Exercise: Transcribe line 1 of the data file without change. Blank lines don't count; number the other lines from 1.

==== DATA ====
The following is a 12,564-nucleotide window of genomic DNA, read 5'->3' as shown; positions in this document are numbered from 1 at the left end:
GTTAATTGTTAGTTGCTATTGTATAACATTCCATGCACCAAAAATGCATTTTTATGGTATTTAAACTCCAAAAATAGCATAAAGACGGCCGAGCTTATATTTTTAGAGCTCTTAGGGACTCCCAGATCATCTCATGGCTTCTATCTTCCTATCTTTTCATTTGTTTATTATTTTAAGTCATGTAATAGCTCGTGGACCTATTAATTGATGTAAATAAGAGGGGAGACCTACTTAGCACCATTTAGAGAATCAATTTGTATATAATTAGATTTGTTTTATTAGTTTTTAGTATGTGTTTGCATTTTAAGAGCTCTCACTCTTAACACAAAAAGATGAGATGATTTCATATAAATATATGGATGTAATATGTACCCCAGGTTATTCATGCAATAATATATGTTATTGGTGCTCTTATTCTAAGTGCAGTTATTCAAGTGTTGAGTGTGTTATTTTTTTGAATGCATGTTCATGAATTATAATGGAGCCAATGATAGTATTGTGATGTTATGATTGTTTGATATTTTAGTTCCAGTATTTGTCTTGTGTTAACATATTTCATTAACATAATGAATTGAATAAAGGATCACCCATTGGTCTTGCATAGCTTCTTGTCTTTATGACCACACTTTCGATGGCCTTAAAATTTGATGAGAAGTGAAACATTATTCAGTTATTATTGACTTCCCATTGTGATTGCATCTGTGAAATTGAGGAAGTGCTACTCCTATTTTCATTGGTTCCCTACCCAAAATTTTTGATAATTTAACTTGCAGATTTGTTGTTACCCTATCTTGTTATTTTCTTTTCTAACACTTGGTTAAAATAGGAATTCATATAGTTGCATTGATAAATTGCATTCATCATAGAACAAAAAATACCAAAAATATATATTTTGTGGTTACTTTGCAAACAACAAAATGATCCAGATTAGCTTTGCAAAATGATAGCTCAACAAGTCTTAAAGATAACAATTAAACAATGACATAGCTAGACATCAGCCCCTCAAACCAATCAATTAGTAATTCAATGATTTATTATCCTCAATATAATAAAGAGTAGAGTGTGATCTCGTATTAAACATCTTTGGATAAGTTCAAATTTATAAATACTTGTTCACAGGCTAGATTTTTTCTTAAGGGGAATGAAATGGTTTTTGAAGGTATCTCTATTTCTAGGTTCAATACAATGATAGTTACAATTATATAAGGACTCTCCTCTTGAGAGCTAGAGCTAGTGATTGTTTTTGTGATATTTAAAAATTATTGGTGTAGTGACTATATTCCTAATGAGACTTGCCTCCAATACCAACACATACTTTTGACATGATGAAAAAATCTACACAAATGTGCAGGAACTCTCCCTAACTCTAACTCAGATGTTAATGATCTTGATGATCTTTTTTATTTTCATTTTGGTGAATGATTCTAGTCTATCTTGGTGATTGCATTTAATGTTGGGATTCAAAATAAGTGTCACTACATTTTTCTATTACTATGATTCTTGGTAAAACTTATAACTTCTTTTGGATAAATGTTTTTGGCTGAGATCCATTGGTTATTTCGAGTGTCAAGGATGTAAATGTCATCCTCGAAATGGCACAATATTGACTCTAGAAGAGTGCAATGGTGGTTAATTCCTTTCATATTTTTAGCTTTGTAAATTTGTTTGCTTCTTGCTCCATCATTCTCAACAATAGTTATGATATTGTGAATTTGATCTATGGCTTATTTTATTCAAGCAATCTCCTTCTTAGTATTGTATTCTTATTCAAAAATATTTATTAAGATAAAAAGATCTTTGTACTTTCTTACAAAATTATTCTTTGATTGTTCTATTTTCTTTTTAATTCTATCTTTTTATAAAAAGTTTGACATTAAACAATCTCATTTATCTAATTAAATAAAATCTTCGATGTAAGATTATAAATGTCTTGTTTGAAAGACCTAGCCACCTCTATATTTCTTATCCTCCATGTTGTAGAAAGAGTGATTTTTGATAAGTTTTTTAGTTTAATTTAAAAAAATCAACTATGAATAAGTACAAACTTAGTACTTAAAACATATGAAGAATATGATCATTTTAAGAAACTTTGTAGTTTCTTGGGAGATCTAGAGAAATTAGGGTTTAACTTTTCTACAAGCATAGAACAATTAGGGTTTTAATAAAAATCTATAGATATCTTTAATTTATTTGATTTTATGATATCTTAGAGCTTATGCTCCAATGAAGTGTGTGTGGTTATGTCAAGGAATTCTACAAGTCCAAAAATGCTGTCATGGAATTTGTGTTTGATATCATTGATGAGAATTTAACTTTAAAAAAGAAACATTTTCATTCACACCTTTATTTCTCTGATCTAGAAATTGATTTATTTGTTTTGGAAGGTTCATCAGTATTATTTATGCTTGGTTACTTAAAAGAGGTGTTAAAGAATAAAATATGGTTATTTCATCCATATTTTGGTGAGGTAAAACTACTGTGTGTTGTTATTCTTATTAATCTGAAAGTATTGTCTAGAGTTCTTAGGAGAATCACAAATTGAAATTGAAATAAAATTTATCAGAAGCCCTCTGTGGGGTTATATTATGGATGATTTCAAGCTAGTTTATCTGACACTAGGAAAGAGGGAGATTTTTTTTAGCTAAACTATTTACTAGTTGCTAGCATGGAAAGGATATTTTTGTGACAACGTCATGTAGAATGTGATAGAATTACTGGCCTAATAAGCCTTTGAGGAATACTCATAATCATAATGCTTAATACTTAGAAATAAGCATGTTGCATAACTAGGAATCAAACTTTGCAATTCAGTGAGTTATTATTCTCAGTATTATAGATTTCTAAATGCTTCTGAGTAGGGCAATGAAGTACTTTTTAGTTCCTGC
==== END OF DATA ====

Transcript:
The following is a 12,564-nucleotide window of genomic DNA, read 5'->3' as shown; positions in this document are numbered from 1 at the left end: